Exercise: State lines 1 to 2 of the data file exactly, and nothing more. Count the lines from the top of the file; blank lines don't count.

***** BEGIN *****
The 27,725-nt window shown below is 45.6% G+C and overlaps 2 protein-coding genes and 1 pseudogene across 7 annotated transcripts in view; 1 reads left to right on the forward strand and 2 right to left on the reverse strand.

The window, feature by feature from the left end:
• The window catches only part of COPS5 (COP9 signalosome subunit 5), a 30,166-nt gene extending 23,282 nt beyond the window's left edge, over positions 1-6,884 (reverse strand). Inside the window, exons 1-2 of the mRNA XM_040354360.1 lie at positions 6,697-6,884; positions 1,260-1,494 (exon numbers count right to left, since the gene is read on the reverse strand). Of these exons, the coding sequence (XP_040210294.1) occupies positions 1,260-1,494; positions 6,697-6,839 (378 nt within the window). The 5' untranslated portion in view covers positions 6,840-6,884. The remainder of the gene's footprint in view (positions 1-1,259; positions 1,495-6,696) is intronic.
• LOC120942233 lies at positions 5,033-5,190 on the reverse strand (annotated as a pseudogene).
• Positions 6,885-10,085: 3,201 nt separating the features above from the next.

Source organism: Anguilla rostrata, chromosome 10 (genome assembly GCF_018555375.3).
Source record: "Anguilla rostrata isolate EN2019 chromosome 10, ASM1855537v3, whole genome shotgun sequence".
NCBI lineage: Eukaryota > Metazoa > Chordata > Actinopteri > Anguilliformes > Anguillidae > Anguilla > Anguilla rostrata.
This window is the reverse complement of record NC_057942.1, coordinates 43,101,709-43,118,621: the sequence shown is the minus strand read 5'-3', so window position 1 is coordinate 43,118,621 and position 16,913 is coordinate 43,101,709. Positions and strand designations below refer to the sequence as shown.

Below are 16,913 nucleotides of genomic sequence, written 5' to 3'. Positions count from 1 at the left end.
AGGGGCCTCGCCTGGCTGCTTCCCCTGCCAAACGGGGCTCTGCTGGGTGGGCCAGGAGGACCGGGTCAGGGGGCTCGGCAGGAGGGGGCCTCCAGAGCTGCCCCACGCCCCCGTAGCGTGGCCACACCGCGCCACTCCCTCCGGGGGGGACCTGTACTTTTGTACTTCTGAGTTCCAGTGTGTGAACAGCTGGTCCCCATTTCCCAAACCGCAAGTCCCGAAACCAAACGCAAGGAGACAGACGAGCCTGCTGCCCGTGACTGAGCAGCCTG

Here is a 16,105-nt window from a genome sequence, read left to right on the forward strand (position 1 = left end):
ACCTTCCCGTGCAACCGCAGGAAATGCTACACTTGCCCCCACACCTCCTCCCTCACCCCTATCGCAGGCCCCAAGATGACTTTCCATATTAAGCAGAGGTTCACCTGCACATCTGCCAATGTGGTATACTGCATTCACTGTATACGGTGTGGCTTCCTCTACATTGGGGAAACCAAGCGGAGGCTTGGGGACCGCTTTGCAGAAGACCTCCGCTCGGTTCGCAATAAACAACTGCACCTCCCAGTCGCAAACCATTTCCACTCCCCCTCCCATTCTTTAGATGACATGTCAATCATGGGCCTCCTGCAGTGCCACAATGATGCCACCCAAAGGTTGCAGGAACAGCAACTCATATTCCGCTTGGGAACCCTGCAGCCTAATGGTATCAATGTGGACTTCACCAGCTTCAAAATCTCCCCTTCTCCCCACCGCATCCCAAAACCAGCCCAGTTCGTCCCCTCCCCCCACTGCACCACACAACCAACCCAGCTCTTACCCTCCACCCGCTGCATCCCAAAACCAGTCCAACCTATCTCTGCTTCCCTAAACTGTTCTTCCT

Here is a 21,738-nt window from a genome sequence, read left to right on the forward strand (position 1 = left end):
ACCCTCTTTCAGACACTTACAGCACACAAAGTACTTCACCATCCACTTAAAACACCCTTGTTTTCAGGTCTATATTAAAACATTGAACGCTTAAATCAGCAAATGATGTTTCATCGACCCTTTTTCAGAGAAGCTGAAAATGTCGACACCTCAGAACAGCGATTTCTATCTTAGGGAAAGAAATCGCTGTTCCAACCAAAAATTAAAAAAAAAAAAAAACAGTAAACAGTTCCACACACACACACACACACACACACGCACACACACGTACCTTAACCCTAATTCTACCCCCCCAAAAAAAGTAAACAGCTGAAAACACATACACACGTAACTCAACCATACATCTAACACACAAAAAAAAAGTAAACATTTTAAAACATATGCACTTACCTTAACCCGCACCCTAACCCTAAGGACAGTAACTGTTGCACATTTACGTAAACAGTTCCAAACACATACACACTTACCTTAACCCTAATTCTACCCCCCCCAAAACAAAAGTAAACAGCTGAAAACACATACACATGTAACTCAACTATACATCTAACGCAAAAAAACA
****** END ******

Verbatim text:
The 27,725-nt window shown below is 45.6% G+C and overlaps 2 protein-coding genes and 1 pseudogene across 7 annotated transcripts in view; 1 reads left to right on the forward strand and 2 right to left on the reverse strand.

The window, feature by feature from the left end: